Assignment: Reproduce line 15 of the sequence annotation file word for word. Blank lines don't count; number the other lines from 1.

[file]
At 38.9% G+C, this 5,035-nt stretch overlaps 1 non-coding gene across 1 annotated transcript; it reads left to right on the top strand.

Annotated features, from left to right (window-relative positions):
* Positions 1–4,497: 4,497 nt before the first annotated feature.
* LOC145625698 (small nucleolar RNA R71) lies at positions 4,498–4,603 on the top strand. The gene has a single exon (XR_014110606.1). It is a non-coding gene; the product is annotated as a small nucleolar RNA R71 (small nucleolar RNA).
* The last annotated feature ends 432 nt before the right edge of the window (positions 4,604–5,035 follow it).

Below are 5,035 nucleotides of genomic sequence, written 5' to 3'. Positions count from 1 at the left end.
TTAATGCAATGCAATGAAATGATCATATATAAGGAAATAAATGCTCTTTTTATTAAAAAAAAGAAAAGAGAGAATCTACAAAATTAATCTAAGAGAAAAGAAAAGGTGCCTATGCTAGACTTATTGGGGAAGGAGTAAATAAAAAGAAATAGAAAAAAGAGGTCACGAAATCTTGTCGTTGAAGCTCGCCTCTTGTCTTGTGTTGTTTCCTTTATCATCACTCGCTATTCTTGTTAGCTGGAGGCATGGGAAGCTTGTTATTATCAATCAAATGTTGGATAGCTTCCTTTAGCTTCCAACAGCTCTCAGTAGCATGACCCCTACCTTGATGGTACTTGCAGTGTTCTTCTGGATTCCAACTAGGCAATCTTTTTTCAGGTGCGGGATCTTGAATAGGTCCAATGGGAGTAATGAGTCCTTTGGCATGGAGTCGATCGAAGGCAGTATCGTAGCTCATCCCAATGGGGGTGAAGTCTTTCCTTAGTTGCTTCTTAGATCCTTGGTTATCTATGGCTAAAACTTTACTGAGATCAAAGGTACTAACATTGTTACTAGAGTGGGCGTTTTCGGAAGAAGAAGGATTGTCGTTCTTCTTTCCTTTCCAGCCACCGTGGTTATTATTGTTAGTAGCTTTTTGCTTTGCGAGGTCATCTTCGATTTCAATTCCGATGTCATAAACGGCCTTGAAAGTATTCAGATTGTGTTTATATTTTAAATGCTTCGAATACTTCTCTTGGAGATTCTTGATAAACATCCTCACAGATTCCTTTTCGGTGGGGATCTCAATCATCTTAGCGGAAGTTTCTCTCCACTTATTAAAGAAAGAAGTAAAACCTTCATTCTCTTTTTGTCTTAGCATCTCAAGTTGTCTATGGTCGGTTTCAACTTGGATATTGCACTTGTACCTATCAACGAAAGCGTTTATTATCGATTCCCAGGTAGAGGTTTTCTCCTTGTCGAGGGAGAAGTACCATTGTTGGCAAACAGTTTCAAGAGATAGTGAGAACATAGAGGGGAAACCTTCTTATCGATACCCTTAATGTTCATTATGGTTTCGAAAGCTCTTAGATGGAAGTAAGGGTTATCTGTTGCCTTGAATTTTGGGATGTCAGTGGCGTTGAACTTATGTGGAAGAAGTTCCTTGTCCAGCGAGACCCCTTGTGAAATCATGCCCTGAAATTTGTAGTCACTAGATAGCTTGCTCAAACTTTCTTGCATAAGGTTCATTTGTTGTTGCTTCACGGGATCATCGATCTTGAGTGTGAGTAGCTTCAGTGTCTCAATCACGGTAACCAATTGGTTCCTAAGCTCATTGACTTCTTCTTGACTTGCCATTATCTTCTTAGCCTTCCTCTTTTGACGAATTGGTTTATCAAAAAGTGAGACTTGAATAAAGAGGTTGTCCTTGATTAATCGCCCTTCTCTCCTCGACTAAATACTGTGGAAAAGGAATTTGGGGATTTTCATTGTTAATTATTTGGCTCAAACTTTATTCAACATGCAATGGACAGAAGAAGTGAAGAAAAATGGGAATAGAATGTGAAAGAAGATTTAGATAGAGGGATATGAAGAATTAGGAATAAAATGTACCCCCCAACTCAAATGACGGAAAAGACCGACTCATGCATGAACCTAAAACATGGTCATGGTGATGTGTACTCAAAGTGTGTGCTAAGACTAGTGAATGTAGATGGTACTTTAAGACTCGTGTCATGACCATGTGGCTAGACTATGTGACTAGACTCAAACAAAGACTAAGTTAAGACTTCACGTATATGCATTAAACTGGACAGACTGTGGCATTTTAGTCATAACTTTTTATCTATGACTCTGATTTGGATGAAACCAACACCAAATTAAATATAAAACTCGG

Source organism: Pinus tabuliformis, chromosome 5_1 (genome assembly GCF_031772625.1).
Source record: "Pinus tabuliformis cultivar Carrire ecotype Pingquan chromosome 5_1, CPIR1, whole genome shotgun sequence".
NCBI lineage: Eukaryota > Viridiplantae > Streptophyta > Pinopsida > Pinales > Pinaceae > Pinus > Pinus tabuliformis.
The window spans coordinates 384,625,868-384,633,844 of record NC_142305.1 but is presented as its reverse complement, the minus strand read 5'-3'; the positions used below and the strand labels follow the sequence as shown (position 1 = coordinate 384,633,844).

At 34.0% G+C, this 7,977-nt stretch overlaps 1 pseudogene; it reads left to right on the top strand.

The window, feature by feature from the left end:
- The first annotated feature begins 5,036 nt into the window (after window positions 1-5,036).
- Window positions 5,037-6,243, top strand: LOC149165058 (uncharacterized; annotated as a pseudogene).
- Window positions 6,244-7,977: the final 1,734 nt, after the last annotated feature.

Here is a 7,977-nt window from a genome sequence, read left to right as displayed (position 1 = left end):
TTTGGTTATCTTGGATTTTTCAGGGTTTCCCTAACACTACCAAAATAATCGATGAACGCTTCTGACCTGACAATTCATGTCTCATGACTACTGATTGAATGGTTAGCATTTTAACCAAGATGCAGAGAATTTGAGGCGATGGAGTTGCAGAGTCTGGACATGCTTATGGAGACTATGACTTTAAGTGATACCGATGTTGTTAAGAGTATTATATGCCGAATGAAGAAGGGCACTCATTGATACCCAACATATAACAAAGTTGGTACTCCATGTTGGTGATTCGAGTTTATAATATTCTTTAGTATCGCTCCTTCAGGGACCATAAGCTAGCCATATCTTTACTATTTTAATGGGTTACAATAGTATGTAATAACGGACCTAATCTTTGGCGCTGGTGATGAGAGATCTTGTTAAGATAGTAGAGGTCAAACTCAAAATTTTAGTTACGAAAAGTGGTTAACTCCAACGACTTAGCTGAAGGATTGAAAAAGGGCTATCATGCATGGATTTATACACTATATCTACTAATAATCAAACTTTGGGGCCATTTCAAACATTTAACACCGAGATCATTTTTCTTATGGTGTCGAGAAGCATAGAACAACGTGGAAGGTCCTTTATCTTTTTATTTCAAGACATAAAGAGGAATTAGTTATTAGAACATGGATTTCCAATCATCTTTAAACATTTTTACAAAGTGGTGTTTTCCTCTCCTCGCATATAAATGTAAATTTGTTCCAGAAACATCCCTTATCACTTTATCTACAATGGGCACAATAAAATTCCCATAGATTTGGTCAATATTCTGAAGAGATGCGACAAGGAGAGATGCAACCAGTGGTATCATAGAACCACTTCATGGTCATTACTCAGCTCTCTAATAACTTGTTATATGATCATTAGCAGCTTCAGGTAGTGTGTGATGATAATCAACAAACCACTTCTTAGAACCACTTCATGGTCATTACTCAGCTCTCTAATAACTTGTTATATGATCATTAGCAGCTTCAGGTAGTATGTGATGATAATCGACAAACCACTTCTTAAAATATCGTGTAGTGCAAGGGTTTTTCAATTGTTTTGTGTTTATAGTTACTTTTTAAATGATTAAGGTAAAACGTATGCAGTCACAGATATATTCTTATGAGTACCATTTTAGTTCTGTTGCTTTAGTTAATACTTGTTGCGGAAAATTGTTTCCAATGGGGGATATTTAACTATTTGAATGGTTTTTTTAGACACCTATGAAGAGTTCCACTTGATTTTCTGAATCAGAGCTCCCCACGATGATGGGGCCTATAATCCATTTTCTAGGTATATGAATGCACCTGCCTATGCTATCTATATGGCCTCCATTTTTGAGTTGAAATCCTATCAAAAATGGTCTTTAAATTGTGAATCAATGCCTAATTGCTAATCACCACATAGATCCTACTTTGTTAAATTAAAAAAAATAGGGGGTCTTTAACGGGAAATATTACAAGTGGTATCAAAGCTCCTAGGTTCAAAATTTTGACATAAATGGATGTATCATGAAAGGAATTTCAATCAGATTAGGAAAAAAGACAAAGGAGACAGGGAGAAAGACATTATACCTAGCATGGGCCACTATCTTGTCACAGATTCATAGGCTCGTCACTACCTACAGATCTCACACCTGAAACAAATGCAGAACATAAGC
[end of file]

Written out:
- Window positions 5,037-6,243, top strand: LOC149165058 (uncharacterized; annotated as a pseudogene).